A mother of a pediatric patient once asked our hospital design team for direction and diversion: “Get me to where I have to go, and make me forget why I’m going there.” It’s a simple request, but in reality, a very tall order.

Visitors to healthcare facilities, our most complex building type, often roam, becoming lost either approaching or navigating these spaces. The traveler’s intuitive faculties are typically challenged because of a combination of things, from elevated levels of anxiety to confusion resulting from a cryptic set of directions, which are often exacerbated by a once thoughtfully placed signage system that’s been degraded over time with additions of irrelevant information. Hansel and Gretel thought to leave behind reflective stones to navigate their escape from a confusing forest—should patients have to do this, too?

Let’s first consider why it’s important for a facility (and its designers) to understand and manage a wayfinding system.

Is an effort being made to brand a facility as a patient-friendly service provider? Is money being spent on marketing specialty services? If so, how are those expectations met once someone approaches the building? Are the front doors clearly marked? Are there clear directional markers?

Upon entering, what clues are given about the quality of service being delivered? Is there immediate direction and distraction? Are guests greeted or left on their own, met only by a security guard asking for an ID? A discount store like Walmart sees value in a greeter system. Left without personal guidance, customers may not have the intended shopping experience in the comprehensive yet complex facilities.

After entry, healthcare patients and visitors traditionally head toward an elevator bank, often named by building or department. Have they been given a proper set of directions that allow for a simple cognitive map of the unfamiliar space? Can staff easily direct them to a department using fewer than four basic landmarks? Are there clear markers that are understandable and memorable? Is signage the only cue, or is there a hierarchy of memorable landmarks, describable works of art, consistently designed visitor portals, and moments of respite to reduce stress?

If long and complex travel distances can’t be avoided, stage the patient journey with personal and/or digital interventions.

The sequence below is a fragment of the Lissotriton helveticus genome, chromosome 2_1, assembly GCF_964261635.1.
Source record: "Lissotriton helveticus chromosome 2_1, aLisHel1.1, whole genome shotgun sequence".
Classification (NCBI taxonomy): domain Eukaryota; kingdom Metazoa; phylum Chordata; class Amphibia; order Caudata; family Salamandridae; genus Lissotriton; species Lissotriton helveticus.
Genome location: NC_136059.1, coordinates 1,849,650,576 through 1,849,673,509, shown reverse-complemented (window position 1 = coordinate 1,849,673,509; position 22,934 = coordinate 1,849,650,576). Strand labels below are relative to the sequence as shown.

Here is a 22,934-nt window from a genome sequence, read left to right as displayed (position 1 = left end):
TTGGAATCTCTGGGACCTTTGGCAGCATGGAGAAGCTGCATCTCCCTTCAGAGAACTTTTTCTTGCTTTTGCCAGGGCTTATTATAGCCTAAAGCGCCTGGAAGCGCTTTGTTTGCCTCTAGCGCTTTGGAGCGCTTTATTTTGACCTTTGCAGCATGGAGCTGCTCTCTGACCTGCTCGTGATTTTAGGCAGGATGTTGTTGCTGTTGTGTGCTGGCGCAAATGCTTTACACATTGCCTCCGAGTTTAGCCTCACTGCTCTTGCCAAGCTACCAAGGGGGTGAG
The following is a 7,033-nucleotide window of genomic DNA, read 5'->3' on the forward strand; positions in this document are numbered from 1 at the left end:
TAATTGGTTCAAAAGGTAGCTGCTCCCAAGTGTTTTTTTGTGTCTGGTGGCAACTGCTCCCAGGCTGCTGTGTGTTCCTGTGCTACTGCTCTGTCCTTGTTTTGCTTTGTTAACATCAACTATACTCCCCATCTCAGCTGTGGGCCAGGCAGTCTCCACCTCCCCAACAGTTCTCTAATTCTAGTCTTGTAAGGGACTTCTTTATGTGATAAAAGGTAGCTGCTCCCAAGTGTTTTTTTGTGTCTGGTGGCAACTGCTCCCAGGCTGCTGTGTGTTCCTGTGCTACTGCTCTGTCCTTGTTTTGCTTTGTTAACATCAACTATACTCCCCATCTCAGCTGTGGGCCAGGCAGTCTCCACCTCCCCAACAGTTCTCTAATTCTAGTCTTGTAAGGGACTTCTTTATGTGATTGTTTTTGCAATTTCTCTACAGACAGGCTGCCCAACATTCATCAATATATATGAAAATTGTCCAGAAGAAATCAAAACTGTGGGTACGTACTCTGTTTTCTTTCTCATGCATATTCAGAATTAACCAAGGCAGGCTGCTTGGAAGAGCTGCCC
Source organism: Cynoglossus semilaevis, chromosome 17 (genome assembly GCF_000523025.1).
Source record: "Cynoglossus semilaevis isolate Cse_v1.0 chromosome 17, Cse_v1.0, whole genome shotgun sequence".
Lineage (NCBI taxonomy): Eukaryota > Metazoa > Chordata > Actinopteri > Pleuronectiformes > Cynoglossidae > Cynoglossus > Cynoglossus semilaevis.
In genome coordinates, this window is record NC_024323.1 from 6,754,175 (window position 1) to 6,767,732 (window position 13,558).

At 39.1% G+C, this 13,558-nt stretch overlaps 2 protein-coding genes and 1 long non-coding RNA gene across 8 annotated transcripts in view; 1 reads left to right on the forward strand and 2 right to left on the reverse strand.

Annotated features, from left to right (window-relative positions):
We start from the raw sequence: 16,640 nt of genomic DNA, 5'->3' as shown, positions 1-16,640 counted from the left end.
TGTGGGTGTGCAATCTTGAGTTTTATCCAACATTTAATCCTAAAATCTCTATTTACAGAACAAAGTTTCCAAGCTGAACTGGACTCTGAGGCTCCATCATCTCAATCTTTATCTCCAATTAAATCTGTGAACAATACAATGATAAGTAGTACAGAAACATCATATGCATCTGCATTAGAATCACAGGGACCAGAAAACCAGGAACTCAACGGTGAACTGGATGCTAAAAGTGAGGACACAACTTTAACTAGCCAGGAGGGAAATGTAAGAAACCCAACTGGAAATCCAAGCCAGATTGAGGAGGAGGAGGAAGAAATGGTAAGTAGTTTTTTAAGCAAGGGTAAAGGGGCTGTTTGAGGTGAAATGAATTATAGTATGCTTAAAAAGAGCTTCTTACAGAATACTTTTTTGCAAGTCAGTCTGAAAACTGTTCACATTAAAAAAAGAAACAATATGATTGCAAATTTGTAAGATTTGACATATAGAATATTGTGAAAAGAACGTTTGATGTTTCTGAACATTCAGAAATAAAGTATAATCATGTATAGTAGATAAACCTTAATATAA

As health reform changes the rules for medical care reimbursement, the patient experience will become a significant driver for design-related research. Using an evidence-based methodology, design teams will require additional data to fully understand the anatomy of the entire healthcare experience. Should we consider the impact of wayfinding in influencing the patient’s responses for environmental or performance evaluations? To put this question in context, Center for Health Design researcher Upali Nanda noted at a recent “Pebble in Practice” workshop how a patient’s perception of care delivery may influence the patient experience more than the actual recovery resulting from the delivery of care. Wayfinding might very well be a subtle but important first impression in the visitor’s perceived experience.

I urge you to give the complete concept of wayfinding its due, not only during new building programs but in ongoing facility audits, as well. Then, the next time Hansel and Gretel show up at your front door, have security relieve them of their pebbles, informing them that the pathway out will be as simple as the pathway in and that they will be met not only by clear direction but also pleasant diversion. Then track their satisfaction scores and report in.


Rosalyn Cama, FASID, EDAC, is president and principal interior designer of Cama Inc., in New Haven, Conn.She can be reached at rcama@camainc.com. For more information on The Center for Health Design, please visit www.healthdesign.org.